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Primitive life hidden in the crevices of rocks reveals the mystery of the birth of life

Yohei Suzuki, Associate Professor, Department of Earth and Planetary Science

The search for the origin of life has entered an era in which the answers are being sought beyond the Earth. In particular, research on the formation process of macromolecules (nucleic acids, amino acids, etc.), which are the building blocks of life, is being conducted in addition to experiments using state-of-the-art synthesis techniques. The search for extraterrestrial life forms is also underway, including plans to search for life on Mars and ice satellites, since the discovery of such life forms will place significant constraints on the origin of life. Certain substances are thought to have played an important role in the synthesis of macromolecules, the partition between the inside and outside of the cell, and metabolism and heredity within the cell during the development of life on Earth. These substances are clays and metal sulfides formed by the reaction of rocks and water, and are the main targets in the detection of life from extraterrestrial materials.

We define a "life birthplace" as a place where life-driving materials such as clays and metal sulfides exist in an environment similar to that at the time of the birth of life on Earth. The time of the birth of life is assumed to be the period before the birth of photosynthetic organisms and the current earth environment where photosynthetic organisms and their metabolic products, such as organic matter and oxygen, do not reach. Our research has focused on the subsurface, where photosynthetically derived organic matter and oxygen do not reach, and has led to the discovery of microorganisms living in clay-filled rock cracks at a density as high as that of the human gut (introduced in Faculty of Science News 2020, Vol. 52, No. 2 "Research Frontlines"). On the other hand, metal sulfides universally form in deep-sea bottom hydrothermal vents, forming chimney-like structures composed of metal sulfides. These structures are called metal sulfide chimneys, and the hypothesis that life originated within them is considered to be a textbook-level hypothesis.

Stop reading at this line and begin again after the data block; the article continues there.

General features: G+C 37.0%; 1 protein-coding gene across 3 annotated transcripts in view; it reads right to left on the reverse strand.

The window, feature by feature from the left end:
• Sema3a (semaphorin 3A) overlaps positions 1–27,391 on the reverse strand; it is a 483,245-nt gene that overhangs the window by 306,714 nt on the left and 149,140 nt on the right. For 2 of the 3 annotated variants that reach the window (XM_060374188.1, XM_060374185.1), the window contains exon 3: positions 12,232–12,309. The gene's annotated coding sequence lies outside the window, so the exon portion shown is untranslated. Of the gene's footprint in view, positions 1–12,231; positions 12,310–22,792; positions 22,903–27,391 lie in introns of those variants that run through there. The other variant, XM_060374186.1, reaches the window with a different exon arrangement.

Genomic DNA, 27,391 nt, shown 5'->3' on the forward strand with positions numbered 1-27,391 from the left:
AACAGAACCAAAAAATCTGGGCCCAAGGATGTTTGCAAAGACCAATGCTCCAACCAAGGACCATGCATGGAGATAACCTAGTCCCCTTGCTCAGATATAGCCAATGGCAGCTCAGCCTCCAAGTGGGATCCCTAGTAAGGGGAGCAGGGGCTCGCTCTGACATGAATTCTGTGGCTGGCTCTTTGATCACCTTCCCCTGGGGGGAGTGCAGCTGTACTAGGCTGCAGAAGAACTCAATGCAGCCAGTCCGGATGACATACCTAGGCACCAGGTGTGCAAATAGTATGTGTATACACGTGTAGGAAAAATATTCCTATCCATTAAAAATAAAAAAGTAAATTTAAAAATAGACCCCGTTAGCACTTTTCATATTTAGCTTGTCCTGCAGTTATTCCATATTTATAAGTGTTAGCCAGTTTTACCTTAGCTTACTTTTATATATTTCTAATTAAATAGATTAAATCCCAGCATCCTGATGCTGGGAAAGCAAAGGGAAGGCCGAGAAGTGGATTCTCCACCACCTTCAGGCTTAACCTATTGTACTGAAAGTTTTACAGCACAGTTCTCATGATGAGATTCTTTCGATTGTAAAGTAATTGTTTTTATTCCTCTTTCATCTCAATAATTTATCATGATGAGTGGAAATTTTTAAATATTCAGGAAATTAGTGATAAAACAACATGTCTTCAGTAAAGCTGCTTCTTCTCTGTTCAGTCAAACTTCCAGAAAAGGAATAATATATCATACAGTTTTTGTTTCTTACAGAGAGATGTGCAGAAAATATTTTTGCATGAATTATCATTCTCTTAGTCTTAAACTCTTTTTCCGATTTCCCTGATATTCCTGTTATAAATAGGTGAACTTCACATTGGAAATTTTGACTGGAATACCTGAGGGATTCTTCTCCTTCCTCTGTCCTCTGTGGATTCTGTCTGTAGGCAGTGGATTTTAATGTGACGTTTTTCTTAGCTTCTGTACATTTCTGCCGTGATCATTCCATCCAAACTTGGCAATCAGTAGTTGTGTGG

Since oxygen-rich deep seawater permeates the present-day Earth, there have been concerns that the conditions for a "birthplace of life" in a metal sulfide chimney, which was anoxic immediately after its formation, have not been met, and that primitive life hidden in the crevices of rocks, which is the mystery of the birth of life, has not yet emerged. Although the deep sea lacks organic matter derived from photosynthetic organisms, it was a technical challenge to prove whether the interior of the chimney was maintained in an anoxic condition. We collected metal sulfide chimneys from deep-sea bottom hydrothermal vents in the southern Mariana Trough using an unmanned submersible (top image), and observed the narrow crevices inside the chimney, which were just barely accessible to microorganisms, with an electron microscope. As a result, we succeeded in capturing a dense population of microscopic copper-encrusted microorganisms (cell size: 100 nm = 1/10,000 of 1 mm) (middle figure). Phylogenetic classification of microorganisms living inside chimneys based on DNA sequences showed that the microscopic microorganisms living in grain boundaries diverge at the root of the universal phylogenetic tree, indicating that the microorganisms originated at the beginning of the evolution of life. The microorganisms inhabiting the grain boundary are direct descendants of life forms that emerged at the beginning of the evolution of life (as described in "Mysteries of Science, " Faculty of Science News, Vol. 52, No. 5, 2021 ).

We are currently collecting detailed biological information through genome sequencing and listening to the stories of primitive microorganisms about the environment of the "birthplace of life" and the evolution of early life.

The results of this research were published in H. Takamiya et al. , Frontiers Microbiology ( 2022).

Figure: Photograph of metal sulfide chimney formed at a deep-sea floor hydrothermal vent (top), electron micrograph of microscopic microorganisms found inside the chimney (middle), and illustration of microscopic microorganisms living inside the chimney (bottom)

(Press release, June 7, 2022)

Published in the September 2022 issue of Faculty of Science News

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